Scotland will not play Russia at any level of football, SFA confirms | Scotland

Scotland will not play Russia at any level of football under the “current circumstances” after the Scottish Football Association supported the stance of their English and Welsh counterparts on Monday. The SFA also extended its support to Ukraine and offered to help their colleagues’ national teams prepare for upcoming matches against Scotland at men’s and women’s levels.

The SFA said that “should the current circumstances continue”, it would not sanction a scheduled August fixture against Russia in the Uefa Regions Cup, a tournament for amateur teams. Scotland are also due to host Ukraine in a World Cup play-off semi-final on 24 March, while the countries are due to meet in a women’s World Cup qualifier on 8 April.

“This will remain our position should any other fixtures arise at any level of international football,” said an SFA statement. “The Scottish FA president, Rod Petrie, has written to his counterpart at the Ukrainian Association of Football to send a message of support, friendship and unity. Football is inconsequential amid conflict, but we have conveyed the strong sense of solidarity communicated to us by Scotland fans and citizens in recent days.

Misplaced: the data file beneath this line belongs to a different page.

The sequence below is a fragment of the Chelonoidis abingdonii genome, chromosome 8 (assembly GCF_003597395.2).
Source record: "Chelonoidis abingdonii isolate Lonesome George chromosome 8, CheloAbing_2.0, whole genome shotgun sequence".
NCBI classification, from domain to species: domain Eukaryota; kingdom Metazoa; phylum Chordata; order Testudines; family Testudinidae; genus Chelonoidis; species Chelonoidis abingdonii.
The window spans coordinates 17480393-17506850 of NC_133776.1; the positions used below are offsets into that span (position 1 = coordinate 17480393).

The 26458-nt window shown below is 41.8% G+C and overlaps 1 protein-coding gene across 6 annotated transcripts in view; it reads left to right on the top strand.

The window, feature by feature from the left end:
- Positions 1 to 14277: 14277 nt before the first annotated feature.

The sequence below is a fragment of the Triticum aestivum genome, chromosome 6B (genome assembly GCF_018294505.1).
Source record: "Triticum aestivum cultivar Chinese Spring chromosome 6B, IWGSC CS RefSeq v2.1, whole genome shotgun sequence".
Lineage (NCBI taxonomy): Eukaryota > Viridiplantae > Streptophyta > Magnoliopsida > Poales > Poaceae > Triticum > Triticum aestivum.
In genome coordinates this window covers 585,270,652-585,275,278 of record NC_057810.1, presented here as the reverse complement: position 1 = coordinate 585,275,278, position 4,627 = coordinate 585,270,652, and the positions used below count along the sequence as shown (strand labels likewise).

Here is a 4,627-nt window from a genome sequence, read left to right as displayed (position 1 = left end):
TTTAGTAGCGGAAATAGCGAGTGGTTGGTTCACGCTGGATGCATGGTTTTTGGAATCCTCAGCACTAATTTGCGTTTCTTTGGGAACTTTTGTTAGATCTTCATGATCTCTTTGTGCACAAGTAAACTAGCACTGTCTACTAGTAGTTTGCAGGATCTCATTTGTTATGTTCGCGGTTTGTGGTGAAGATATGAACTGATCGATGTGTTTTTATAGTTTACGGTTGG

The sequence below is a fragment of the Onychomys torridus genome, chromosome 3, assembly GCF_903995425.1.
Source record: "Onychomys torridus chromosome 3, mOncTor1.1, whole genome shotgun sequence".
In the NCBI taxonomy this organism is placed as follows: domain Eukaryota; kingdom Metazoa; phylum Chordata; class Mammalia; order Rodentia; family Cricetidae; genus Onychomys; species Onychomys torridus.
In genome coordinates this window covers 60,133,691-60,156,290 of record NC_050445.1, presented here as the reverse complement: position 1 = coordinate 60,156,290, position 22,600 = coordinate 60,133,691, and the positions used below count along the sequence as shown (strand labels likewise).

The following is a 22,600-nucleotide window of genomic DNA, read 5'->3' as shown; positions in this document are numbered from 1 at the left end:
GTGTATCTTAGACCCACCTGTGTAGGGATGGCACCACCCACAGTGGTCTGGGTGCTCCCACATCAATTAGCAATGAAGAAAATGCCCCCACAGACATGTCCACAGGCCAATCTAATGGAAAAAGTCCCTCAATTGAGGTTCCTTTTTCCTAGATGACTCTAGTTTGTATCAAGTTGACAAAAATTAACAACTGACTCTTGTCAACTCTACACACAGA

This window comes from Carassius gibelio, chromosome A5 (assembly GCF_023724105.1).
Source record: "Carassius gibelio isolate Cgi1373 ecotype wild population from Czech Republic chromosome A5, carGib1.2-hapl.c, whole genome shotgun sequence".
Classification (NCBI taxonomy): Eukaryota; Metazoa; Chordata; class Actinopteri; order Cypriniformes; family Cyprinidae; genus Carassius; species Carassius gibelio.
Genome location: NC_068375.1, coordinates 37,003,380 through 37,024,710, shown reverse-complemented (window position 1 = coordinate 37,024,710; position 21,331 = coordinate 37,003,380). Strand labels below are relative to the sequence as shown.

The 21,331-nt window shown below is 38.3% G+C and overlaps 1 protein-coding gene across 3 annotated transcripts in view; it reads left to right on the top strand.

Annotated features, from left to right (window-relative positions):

“We remain in dialogue with Uefa and Fifa regarding our men’s World Cup play-off and women’s World Cup qualifier and have offered to support our Ukrainian colleagues’ preparations as best we can in these unimaginably difficult circumstances.”

The football associations of Poland, Sweden and the Czech Republic have also said their various teams will not fulfil any fixtures against Russia for the time being. Russia are due to face Poland in a World Cup play-off semi-final and, if they won, would face the winner of the other semi-final between Sweden and the Czech Republic for a place in Qatar.

France, who won the 2018 World Cup in Russia, have also said they supported the expulsion of Russia from international football, with Noël Le Graët – president of the French Football Federation – saying the sport “cannot remain neutral” following the invasion of Ukraine.

Also on Monday, German club Schalke ended their sponsorship agreement with Russian energy firm Gazprom.

Schalke players wore shirts without the logo of main sponsor Gazprom during their 2. Bundesliga match against Karlsruher on Saturday. Photographer: Thomas Niedermuller/Getty Images

It is the latest example of sport clubs and organizations trying to distance themselves from Russian commercial interests, with Uefa also understood to be discussing with its lawyers how to end its own sponsorship deal with the company, which is majority-owned by the Russian state.

“The FC Schalke 04 managing board and supervisory board have come to the agreement to end the club’s partnership with Gazprom prematurely,” read a statement. “The club are currently in discussions with representatives of the current sponsor and further information will be released at a later date.

“This decision does not affect the club’s financial capabilities. The club’s leadership are confident to be able to announce a new partner in the near future.”

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